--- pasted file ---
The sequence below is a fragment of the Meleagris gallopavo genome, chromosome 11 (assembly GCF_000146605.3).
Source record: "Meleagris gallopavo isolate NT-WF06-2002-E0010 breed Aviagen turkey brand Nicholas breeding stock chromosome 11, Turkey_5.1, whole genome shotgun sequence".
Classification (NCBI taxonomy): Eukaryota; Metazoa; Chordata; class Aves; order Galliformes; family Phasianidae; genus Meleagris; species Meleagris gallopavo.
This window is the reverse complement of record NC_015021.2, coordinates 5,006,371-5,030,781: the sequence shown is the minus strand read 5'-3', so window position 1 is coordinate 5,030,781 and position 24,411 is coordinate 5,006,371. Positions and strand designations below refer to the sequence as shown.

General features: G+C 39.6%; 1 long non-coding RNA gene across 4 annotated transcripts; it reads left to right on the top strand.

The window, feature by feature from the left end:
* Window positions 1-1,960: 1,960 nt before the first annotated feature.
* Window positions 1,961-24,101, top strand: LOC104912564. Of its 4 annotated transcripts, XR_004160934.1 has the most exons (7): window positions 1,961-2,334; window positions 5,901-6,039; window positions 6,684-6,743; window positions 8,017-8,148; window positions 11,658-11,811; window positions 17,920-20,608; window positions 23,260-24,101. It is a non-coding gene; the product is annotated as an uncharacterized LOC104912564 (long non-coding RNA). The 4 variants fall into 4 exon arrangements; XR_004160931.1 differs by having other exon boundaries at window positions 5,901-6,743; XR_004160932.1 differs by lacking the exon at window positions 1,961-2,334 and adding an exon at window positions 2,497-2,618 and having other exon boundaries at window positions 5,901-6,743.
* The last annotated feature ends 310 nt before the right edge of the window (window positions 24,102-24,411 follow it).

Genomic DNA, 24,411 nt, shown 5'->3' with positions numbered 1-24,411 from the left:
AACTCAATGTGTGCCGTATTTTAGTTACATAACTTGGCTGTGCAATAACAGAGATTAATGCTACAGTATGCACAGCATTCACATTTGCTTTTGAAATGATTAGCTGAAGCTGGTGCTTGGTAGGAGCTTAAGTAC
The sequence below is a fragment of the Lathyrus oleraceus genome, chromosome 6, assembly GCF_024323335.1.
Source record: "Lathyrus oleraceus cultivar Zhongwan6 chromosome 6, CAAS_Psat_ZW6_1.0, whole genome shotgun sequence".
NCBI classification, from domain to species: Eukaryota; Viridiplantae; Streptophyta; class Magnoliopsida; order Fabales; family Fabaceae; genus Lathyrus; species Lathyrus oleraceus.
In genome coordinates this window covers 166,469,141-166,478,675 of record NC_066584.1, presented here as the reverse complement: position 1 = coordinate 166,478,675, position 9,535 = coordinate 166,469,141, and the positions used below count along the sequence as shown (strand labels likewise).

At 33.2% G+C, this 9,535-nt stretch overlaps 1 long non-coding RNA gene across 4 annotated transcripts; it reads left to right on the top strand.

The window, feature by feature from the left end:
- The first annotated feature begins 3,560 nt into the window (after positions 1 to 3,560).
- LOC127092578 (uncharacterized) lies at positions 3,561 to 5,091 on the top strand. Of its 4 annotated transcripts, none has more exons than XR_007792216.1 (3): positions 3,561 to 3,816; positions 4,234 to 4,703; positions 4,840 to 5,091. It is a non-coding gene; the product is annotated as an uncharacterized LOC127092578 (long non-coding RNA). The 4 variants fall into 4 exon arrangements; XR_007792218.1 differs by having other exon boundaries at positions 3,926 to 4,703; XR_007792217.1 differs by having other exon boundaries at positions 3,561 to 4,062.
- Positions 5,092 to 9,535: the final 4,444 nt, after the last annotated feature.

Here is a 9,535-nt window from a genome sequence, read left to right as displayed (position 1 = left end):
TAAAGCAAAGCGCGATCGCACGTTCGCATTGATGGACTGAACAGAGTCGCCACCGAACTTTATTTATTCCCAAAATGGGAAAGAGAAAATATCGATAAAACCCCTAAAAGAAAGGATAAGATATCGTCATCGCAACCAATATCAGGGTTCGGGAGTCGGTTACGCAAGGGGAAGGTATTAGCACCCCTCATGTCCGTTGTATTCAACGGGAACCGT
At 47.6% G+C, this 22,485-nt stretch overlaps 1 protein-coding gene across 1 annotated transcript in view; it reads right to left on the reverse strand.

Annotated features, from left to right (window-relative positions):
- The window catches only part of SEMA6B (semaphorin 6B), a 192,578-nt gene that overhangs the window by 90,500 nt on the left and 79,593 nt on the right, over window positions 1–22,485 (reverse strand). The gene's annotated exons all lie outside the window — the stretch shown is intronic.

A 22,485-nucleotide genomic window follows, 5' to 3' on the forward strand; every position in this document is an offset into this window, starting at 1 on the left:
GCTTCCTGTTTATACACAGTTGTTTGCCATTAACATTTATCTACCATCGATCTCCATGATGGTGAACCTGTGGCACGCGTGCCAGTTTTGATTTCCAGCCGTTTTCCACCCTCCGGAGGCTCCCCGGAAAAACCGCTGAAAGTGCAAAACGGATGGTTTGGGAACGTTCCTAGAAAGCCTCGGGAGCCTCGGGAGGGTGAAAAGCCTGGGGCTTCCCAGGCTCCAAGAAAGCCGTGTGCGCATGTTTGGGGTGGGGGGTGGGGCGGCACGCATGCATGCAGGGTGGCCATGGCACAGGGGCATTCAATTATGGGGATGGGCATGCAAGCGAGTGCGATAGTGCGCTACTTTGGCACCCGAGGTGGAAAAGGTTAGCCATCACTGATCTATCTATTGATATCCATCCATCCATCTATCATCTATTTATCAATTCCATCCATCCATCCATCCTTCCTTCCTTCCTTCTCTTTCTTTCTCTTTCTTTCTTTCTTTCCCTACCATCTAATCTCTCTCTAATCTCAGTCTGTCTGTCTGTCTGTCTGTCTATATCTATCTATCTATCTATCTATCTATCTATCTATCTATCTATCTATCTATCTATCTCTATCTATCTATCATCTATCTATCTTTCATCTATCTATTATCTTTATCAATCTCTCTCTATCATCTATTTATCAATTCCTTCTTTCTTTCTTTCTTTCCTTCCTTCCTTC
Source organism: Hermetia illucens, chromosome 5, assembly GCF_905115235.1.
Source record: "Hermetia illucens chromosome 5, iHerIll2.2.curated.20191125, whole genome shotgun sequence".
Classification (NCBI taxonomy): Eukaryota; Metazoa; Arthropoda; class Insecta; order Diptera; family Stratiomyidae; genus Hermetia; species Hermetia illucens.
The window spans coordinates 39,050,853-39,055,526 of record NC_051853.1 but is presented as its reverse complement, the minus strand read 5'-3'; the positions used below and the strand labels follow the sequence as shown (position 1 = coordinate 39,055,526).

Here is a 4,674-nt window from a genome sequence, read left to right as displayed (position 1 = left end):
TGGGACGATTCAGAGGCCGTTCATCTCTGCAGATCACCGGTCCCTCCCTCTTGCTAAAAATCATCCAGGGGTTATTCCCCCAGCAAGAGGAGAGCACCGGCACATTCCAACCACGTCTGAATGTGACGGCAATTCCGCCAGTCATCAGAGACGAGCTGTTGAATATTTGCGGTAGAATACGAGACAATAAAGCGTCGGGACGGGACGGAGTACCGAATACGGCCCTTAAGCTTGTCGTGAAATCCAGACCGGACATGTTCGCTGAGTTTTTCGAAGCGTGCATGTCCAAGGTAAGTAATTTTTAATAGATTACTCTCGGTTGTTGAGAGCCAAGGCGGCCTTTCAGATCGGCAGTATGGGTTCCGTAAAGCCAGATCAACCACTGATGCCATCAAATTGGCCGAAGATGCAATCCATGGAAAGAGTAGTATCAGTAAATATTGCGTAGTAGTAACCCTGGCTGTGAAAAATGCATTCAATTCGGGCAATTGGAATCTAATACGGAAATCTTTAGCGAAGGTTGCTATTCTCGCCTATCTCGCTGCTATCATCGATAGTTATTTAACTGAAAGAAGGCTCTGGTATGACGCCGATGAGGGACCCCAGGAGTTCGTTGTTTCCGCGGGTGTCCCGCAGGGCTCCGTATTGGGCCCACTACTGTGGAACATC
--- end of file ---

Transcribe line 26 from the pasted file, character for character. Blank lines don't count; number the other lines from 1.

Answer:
A 22,485-nucleotide genomic window follows, 5' to 3' on the forward strand; every position in this document is an offset into this window, starting at 1 on the left: